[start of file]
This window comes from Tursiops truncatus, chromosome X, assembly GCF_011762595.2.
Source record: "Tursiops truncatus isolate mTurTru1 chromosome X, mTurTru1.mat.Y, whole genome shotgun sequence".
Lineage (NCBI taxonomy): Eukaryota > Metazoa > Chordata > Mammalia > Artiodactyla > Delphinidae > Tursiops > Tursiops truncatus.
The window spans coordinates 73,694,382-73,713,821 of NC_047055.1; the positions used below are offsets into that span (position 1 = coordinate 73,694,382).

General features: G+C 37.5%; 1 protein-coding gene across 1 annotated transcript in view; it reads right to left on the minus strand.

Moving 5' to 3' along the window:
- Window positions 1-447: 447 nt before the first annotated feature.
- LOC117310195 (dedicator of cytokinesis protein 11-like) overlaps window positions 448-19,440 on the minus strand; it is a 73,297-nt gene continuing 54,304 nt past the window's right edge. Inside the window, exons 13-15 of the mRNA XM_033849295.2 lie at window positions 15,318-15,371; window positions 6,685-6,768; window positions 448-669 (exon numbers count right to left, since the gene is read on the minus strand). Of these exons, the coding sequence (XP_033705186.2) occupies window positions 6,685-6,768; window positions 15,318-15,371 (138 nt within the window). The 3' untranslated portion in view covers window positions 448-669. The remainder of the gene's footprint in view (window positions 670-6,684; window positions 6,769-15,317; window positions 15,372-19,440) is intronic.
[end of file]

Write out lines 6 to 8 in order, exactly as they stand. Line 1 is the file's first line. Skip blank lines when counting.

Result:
Moving 5' to 3' along the window:
- Window positions 1-447: 447 nt before the first annotated feature.
- LOC117310195 (dedicator of cytokinesis protein 11-like) overlaps window positions 448-19,440 on the minus strand; it is a 73,297-nt gene continuing 54,304 nt past the window's right edge. Inside the window, exons 13-15 of the mRNA XM_033849295.2 lie at window positions 15,318-15,371; window positions 6,685-6,768; window positions 448-669 (exon numbers count right to left, since the gene is read on the minus strand). Of these exons, the coding sequence (XP_033705186.2) occupies window positions 6,685-6,768; window positions 15,318-15,371 (138 nt within the window). The 3' untranslated portion in view covers window positions 448-669. The remainder of the gene's footprint in view (window positions 670-6,684; window positions 6,769-15,317; window positions 15,372-19,440) is intronic.